Like many of the kids who come to Refuge Ranch, Daniels was an angry, scared young woman who had seen the hard side of life and had severe trust issues. It took years and a lot of coaxing from her brother, but slowly she began to open the door and let God into her life. She was amazed how she and her children were embraced by people at the church–people she had thought would judge her for her former lifestyle. It was truly her salvation.

    Daniels met her future husband, Stephen, when he was a youth minister in Chatham. And through this nurturing partnership, her faith grew. They soon married and headed to Chicago where Stephen became a minister; Chris worked at a large animal shelter and they both worked with at-risk kids. Together, they vowed to make a difference. They lived in a predominantly African-American neighborhood where kids were always playing outside. They dreamed of starting a summer camp and spent the first two weeks trying to build a relationship with some of the kids, but none of them would come near them. They later learned that their neighbors thought they were undercover police officers.

    Daniels’ “aha” moment occurred one day when she took her African Gray parrot outside to get some sun. She had him on her hand and that’s what brought the kids around. They didn’t know what he was, so they crowded in to see and were full of questions. Daniels says, “I just sat there amazed that this little parrot managed to accomplish in 10 minutes what we’d been trying to do for weeks. It really crystalized for me the ability that animals have to break down walls with people.” Chris and Stephen learned from bringing rescue dogs home from the shelter that stories about the abused and neglected animals really resonated with the kids, many of whom were experiencing similar circumstances at home.

    Exhausted after five intense years of working with kids in Chicago, Daniels and her husband moved back to central Illinois where they bought a farm and a couple of horses. Starting a ranch then wasn’t at the top of their list. But, one day a friend told them about a book she’d read called “Hope Rising” that chronicled stories from kids at a ranch in Oregon that provided therapeutic services for thousands of at-risk kids each summer, and something clicked. “I met my husband at the door sobbing, saying, ‘This is what I want to do when I grow up,’” says Daniels. There is a network of ranches around the country providing similar services, so there was a template that could be customized based on need. Daniels says it was like all the puzzle pieces were snapping into place. And because of her experience with animal rescue, the fact that the ranch in Oregon used rescue horses really intrigued her.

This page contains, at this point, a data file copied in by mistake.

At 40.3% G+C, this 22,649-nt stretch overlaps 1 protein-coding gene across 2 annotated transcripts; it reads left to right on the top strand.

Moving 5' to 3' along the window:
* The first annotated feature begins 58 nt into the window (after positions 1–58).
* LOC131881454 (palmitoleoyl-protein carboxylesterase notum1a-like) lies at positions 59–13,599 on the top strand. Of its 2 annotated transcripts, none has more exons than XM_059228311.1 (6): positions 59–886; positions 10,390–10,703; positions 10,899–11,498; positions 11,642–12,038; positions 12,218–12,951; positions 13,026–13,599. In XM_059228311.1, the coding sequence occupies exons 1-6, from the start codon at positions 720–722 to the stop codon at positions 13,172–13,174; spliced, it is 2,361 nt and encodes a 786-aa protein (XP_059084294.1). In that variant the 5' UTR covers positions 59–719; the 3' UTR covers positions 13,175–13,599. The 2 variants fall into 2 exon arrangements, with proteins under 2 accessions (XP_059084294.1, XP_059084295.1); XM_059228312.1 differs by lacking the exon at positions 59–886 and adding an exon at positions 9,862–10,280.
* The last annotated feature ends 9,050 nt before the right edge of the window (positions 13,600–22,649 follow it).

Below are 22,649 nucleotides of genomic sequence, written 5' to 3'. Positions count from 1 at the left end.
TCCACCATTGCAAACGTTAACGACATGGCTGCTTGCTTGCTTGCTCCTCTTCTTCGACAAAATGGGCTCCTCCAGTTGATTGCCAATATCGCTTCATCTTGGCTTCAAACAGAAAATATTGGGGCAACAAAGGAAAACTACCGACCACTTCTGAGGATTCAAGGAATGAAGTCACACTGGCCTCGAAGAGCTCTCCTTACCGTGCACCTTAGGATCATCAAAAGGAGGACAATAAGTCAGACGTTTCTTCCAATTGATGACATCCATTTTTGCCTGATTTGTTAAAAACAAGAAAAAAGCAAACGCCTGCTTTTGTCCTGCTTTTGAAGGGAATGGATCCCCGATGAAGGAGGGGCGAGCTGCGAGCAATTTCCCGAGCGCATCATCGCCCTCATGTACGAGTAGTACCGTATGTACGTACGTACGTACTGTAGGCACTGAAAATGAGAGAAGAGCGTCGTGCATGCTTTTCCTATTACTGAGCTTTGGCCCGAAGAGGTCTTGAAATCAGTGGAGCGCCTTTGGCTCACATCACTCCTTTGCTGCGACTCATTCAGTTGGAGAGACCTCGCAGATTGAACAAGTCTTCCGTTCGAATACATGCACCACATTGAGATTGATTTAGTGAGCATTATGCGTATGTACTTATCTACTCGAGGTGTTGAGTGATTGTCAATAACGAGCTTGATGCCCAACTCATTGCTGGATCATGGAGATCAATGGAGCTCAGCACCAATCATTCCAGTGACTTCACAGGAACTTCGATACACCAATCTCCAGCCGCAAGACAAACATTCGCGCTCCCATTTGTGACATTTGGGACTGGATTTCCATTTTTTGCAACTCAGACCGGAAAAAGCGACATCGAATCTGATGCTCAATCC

Daniels and her husband knew that making the ranch a reality and maintaining it would require a lot of help, especially from volunteers. The ranch’s volunteer program has different niches based on the individual’s strengths and interests. Volunteers help to train the horses, do basic chores and administrative tasks or work with people from the community who do special projects for the ranch. And some people work directly with the kids as mentors. “We require volunteers working in the mentoring program to be here for at least a year in that capacity, so we can get to know them well before we put them in with kids. And those volunteers who have been here long-term have been through our training process,” says Daniels.

    Redemption

    Horses for the mentoring program come to the ranch through various avenues. A few horses have been purchased; some have been donated, but the bulk of them have been rescued from abusive or neglectful situations. Those horses have been brought to the ranch to be rehabilitated so they can be “re-homed” at another location or integrated into the mentoring program. As safety allows, the kids who visit the ranch work to help the horses recover from their unique circumstances of abuse or neglect, which is a healing experience for both. The horses used in the mentoring program go through years of extensive targeted training to ensure they’re gentle enough for children to ride.